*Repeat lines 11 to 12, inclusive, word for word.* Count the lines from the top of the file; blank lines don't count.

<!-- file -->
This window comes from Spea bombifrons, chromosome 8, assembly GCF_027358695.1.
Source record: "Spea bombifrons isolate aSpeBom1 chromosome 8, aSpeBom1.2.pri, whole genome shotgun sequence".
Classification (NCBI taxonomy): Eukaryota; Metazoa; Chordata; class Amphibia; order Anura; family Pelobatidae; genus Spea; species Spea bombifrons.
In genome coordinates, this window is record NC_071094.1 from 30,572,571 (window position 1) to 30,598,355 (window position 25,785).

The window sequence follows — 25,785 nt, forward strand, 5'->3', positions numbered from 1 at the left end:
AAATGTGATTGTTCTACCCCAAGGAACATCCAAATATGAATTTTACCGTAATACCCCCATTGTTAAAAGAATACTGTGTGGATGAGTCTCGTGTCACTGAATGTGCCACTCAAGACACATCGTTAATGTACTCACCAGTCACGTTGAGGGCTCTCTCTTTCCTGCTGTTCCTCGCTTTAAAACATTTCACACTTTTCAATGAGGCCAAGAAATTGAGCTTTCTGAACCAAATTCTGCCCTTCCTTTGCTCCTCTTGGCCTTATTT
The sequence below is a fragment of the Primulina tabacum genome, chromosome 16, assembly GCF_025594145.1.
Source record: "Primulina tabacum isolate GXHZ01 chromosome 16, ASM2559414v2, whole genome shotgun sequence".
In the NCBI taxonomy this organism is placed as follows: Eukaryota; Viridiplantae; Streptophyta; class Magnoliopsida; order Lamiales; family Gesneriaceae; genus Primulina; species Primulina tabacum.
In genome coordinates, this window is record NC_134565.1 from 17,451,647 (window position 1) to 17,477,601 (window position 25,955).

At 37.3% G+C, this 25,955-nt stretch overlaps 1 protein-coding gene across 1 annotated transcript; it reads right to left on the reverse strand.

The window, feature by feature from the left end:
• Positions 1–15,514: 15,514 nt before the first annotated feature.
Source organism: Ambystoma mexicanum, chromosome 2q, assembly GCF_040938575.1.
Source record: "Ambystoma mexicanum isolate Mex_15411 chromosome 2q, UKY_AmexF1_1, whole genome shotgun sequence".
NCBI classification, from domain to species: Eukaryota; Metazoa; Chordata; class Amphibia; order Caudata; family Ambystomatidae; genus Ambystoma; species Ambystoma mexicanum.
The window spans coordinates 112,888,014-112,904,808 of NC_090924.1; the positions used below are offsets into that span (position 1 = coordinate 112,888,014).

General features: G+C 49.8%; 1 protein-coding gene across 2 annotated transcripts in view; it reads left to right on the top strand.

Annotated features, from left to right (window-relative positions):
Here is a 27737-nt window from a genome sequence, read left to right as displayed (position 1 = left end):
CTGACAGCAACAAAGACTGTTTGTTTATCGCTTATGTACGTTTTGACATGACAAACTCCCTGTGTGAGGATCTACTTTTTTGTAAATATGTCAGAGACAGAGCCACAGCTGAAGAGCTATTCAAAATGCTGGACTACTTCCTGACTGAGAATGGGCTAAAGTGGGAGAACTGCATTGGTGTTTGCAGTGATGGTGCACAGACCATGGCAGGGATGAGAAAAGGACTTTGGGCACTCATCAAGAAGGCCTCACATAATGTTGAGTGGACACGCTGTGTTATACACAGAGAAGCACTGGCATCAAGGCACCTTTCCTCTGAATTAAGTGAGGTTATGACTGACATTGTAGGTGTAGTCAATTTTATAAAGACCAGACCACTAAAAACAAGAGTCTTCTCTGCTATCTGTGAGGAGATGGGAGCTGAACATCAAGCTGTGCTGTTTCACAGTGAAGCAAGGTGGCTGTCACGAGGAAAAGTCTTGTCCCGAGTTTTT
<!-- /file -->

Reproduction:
At 37.3% G+C, this 25,955-nt stretch overlaps 1 protein-coding gene across 1 annotated transcript; it reads right to left on the reverse strand.

The window, feature by feature from the left end: